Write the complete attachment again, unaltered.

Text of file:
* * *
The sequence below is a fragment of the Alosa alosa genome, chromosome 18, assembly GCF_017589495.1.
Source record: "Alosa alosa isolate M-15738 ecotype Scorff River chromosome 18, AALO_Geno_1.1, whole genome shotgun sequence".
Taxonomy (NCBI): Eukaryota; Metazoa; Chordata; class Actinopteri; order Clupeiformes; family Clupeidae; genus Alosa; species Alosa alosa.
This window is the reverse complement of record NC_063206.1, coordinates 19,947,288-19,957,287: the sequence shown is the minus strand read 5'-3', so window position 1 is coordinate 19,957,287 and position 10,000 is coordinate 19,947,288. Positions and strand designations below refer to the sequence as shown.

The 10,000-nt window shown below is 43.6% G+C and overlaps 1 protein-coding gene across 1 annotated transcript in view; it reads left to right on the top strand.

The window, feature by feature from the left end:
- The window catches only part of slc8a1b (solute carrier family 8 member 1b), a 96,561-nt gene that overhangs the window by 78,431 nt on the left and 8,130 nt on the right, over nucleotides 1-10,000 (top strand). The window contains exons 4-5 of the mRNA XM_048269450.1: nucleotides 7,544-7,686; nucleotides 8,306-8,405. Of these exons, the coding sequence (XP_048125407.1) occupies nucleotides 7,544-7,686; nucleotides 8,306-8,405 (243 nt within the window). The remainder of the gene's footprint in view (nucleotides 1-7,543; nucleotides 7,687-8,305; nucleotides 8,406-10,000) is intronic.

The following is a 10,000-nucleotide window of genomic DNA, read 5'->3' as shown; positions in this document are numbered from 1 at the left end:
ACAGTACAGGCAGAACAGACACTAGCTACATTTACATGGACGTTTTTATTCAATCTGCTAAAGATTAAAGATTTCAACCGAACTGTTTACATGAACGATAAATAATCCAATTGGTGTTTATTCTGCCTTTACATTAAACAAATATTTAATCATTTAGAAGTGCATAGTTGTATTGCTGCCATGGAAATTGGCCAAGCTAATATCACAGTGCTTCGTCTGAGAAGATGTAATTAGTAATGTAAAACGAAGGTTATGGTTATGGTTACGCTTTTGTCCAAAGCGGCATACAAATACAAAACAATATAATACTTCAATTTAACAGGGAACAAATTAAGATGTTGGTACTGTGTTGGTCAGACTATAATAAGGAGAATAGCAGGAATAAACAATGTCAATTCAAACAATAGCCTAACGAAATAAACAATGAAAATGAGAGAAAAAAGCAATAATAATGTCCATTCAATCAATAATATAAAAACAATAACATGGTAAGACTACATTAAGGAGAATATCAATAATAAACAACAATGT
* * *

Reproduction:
The sequence below is a fragment of the Alosa alosa genome, chromosome 18, assembly GCF_017589495.1.
Source record: "Alosa alosa isolate M-15738 ecotype Scorff River chromosome 18, AALO_Geno_1.1, whole genome shotgun sequence".
Taxonomy (NCBI): Eukaryota; Metazoa; Chordata; class Actinopteri; order Clupeiformes; family Clupeidae; genus Alosa; species Alosa alosa.
This window is the reverse complement of record NC_063206.1, coordinates 19,947,288-19,957,287: the sequence shown is the minus strand read 5'-3', so window position 1 is coordinate 19,957,287 and position 10,000 is coordinate 19,947,288. Positions and strand designations below refer to the sequence as shown.

The 10,000-nt window shown below is 43.6% G+C and overlaps 1 protein-coding gene across 1 annotated transcript in view; it reads left to right on the top strand.

The window, feature by feature from the left end:
- The window catches only part of slc8a1b (solute carrier family 8 member 1b), a 96,561-nt gene that overhangs the window by 78,431 nt on the left and 8,130 nt on the right, over nucleotides 1-10,000 (top strand). The window contains exons 4-5 of the mRNA XM_048269450.1: nucleotides 7,544-7,686; nucleotides 8,306-8,405. Of these exons, the coding sequence (XP_048125407.1) occupies nucleotides 7,544-7,686; nucleotides 8,306-8,405 (243 nt within the window). The remainder of the gene's footprint in view (nucleotides 1-7,543; nucleotides 7,687-8,305; nucleotides 8,406-10,000) is intronic.

The following is a 10,000-nucleotide window of genomic DNA, read 5'->3' as shown; positions in this document are numbered from 1 at the left end:
ACAGTACAGGCAGAACAGACACTAGCTACATTTACATGGACGTTTTTATTCAATCTGCTAAAGATTAAAGATTTCAACCGAACTGTTTACATGAACGATAAATAATCCAATTGGTGTTTATTCTGCCTTTACATTAAACAAATATTTAATCATTTAGAAGTGCATAGTTGTATTGCTGCCATGGAAATTGGCCAAGCTAATATCACAGTGCTTCGTCTGAGAAGATGTAATTAGTAATGTAAAACGAAGGTTATGGTTATGGTTACGCTTTTGTCCAAAGCGGCATACAAATACAAAACAATATAATACTTCAATTTAACAGGGAACAAATTAAGATGTTGGTACTGTGTTGGTCAGACTATAATAAGGAGAATAGCAGGAATAAACAATGTCAATTCAAACAATAGCCTAACGAAATAAACAATGAAAATGAGAGAAAAAAGCAATAATAATGTCCATTCAATCAATAATATAAAAACAATAACATGGTAAGACTACATTAAGGAGAATATCAATAATAAACAACAATGT